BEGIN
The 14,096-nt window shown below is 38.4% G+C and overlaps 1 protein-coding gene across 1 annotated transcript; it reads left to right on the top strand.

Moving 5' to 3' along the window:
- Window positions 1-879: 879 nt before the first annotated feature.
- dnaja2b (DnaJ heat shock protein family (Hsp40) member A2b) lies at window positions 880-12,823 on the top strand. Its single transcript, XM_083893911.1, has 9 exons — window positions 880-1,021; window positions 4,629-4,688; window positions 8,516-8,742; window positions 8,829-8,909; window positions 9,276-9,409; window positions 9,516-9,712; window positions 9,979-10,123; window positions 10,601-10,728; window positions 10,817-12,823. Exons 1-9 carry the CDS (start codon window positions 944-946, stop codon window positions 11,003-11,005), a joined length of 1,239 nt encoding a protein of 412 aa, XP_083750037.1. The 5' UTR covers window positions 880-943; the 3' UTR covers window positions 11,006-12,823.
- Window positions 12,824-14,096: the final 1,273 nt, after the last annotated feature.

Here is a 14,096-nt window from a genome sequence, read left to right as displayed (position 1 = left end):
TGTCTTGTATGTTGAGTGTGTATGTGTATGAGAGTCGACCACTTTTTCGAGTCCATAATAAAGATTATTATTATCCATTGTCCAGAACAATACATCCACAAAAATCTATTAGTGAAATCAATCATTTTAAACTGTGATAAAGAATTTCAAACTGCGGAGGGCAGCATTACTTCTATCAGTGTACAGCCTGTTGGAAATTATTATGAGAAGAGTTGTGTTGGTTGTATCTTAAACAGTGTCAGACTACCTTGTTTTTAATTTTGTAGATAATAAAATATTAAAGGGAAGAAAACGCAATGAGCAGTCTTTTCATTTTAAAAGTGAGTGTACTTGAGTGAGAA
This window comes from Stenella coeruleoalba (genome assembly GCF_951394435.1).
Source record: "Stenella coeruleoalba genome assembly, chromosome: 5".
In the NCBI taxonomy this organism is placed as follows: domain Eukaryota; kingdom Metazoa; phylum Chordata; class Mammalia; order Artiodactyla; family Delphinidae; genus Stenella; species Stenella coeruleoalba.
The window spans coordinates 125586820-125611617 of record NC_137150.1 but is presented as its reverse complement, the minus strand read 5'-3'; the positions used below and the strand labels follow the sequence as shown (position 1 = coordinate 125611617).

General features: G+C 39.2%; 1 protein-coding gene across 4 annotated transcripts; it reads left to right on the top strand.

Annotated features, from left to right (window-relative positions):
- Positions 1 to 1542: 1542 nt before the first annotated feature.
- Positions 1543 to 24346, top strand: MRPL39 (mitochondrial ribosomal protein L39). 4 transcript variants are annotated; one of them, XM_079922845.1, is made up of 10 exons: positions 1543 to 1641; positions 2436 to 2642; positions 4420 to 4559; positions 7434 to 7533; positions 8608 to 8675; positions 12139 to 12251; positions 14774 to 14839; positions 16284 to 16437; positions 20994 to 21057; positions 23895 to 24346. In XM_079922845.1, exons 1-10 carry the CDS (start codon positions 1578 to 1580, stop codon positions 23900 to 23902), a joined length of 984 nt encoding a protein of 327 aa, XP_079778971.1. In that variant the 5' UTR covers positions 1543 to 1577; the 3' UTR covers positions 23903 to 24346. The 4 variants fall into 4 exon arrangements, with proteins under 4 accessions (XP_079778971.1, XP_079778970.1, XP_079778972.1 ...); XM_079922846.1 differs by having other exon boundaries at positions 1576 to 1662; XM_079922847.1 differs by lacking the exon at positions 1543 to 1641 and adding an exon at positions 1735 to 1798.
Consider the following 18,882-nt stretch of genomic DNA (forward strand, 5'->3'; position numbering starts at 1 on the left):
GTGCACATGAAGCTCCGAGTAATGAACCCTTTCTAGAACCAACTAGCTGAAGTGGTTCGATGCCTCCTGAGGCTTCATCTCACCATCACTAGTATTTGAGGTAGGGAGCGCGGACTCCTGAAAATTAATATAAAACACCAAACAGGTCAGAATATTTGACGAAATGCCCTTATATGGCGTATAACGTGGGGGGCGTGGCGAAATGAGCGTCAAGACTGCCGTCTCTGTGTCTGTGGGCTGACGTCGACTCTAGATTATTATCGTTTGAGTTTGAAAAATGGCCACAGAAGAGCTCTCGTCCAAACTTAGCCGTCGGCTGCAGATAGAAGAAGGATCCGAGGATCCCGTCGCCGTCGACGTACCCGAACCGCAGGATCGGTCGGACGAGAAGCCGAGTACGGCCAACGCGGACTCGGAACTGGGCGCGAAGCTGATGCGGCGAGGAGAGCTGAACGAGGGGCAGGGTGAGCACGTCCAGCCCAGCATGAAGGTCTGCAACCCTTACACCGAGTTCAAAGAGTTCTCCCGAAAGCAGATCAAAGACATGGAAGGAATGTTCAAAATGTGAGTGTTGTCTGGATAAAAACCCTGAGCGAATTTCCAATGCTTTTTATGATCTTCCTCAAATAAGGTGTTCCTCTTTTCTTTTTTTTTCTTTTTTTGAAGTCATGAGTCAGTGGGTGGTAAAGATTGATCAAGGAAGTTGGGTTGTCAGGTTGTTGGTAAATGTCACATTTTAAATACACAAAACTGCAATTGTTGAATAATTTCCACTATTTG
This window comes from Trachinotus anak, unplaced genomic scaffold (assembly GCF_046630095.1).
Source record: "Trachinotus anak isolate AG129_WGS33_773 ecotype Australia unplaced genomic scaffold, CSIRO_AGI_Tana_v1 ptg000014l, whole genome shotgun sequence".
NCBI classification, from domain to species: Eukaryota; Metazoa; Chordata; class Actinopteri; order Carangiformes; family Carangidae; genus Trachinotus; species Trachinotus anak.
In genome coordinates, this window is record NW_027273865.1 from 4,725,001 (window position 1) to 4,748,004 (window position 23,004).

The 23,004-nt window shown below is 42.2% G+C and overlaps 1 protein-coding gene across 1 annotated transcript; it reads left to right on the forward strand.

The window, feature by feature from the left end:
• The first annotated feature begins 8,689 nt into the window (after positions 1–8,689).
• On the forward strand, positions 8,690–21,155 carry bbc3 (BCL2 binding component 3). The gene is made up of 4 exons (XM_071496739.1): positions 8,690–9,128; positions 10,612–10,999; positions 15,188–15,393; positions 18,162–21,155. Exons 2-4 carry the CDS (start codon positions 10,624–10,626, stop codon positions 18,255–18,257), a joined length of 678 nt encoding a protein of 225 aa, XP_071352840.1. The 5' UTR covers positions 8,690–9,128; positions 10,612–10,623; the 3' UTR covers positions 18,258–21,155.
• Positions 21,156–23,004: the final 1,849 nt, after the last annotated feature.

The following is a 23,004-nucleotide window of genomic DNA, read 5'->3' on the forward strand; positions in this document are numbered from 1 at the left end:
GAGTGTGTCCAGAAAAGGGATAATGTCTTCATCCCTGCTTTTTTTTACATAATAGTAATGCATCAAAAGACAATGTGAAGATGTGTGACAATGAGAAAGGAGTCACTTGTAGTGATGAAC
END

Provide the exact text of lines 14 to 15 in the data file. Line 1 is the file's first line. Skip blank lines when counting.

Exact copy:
- Positions 1 to 1542: 1542 nt before the first annotated feature.
- Positions 1543 to 24346, top strand: MRPL39 (mitochondrial ribosomal protein L39). 4 transcript variants are annotated; one of them, XM_079922845.1, is made up of 10 exons: positions 1543 to 1641; positions 2436 to 2642; positions 4420 to 4559; positions 7434 to 7533; positions 8608 to 8675; positions 12139 to 12251; positions 14774 to 14839; positions 16284 to 16437; positions 20994 to 21057; positions 23895 to 24346. In XM_079922845.1, exons 1-10 carry the CDS (start codon positions 1578 to 1580, stop codon positions 23900 to 23902), a joined length of 984 nt encoding a protein of 327 aa, XP_079778971.1. In that variant the 5' UTR covers positions 1543 to 1577; the 3' UTR covers positions 23903 to 24346. The 4 variants fall into 4 exon arrangements, with proteins under 4 accessions (XP_079778971.1, XP_079778970.1, XP_079778972.1 ...); XM_079922846.1 differs by having other exon boundaries at positions 1576 to 1662; XM_079922847.1 differs by lacking the exon at positions 1543 to 1641 and adding an exon at positions 1735 to 1798.